Neil Silverwood reports from the 31st annual expedition to explore the extensive cave network known as Bulmer Cavern beneath Mt Owen
The Hughes 500 climbs steeply above the bluffs of Bulmer Creek. Below, 20 cavers tramp up an improbably steep route, wading through the creek, wasp-infested bush and overhanging cliffs on course to the small lake at the head of Bulmer Creek. I’m glad to have drawn the long straw to fly in with the expedition gear. It’s a surreal feeling to be dropped off at the lake, feeling fresh and with dry feet.
The expedition base camp is located beside the lake, beneath Castle Rocks on the southern side of Mt Owen. The lake is shallow and teeming with an unusually high diversity of life. Massive marble cliffs tower overhead, topped by an undulating sea of karst. The bizarre landscape is riddled with holes and cracks etched out over hundreds of thousands of years by rainwater and snow melt making their way underground.
A few hours later, the rest of the team begin to trickle in. I feel guilty watching Lindsay Main, a wiry caver nearly 20 years my senior and one of the expedition organisers, arrive and make his way towards the camp kitchen. Lindsay sits down heavily at the sheltered rock bivvy. “It’s good to be back home again,” he says, a thought likely echoed by many of the team who, like Lindsay, have attended the annual expedition numerous times. Indeed, Lindsay and his partner Alice are the last of the original expedition members who still come to Bulmer each year. Once a passionate and accomplished mountaineer, Lindsay was drawn to caving in the 1980s by the opportunity to explore new ground. “Most of the accessible, obvious alpine routes had been climbed by then,” he says. “But caving was still in its infancy. You could walk straight into unexplored caves then – and you still can today.”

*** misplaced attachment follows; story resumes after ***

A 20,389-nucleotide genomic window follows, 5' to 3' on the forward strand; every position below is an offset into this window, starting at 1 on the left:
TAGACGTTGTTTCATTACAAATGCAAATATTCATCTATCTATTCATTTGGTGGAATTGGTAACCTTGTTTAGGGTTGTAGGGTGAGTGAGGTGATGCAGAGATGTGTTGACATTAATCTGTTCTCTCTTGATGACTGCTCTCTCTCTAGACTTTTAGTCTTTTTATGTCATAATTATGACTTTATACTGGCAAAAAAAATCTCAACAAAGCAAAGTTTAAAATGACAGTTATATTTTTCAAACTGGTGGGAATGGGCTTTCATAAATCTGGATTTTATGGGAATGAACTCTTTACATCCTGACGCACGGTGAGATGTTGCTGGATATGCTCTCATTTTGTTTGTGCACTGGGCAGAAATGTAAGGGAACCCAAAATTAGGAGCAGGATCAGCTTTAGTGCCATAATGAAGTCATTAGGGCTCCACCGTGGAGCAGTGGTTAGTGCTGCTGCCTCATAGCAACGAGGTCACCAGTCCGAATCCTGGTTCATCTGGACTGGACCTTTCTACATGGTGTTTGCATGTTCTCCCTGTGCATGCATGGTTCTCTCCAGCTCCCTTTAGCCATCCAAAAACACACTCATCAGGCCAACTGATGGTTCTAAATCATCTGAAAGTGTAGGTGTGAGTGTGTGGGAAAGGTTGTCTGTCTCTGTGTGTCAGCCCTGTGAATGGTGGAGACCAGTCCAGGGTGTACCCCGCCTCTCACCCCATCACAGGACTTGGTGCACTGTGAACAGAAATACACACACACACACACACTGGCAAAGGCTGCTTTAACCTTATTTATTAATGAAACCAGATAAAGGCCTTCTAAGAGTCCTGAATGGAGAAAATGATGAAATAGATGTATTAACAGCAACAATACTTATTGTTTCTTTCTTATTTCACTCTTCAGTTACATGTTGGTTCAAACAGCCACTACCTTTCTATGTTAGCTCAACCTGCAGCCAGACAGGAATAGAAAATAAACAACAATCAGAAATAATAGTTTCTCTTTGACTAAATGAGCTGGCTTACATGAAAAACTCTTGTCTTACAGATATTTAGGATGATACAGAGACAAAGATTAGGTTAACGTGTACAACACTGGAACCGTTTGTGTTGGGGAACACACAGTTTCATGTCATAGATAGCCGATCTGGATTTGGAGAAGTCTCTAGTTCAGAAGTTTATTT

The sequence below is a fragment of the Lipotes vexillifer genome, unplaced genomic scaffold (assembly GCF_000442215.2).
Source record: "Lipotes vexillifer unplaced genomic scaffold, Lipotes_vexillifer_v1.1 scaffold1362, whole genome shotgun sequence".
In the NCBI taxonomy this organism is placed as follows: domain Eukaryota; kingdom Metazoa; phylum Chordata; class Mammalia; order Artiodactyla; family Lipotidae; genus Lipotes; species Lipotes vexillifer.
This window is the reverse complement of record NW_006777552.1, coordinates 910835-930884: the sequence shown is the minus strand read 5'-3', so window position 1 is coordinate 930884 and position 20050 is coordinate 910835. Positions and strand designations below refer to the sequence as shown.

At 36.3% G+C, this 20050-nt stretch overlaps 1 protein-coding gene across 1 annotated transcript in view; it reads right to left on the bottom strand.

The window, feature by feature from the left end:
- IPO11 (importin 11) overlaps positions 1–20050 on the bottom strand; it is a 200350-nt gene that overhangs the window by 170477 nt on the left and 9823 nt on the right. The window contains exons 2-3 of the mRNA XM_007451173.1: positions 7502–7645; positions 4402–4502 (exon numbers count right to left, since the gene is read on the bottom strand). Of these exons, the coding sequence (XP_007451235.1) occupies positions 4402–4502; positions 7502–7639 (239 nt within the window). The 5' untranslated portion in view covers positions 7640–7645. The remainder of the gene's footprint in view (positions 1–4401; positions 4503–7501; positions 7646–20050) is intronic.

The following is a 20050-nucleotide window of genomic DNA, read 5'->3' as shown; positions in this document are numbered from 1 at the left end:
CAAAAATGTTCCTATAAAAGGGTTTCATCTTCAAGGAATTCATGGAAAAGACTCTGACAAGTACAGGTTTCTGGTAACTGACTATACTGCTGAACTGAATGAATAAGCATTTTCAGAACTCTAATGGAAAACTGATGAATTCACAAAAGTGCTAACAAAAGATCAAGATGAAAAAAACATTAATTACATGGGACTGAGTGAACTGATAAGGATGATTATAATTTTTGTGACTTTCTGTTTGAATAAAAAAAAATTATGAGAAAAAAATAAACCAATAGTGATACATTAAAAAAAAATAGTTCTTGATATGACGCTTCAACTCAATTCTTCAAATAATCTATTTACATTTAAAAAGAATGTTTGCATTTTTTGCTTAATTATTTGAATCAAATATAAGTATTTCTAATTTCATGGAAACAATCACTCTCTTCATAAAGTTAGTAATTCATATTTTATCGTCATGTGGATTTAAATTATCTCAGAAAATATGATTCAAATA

Bulmer Cavern was found in 1985 by the first group of cavers to visit the south Owen karst field just north of Murchison on the South Island. That expedition was led by Oz Patterson. Before this, cavers appear to have been put off by a bleak geological report that indicated there was little potential for significant discoveries on the south side of Mt Owen. The geologist who wrote the report believed glacial erosion and infill would have filled in all of the potholes and potential cave entrances.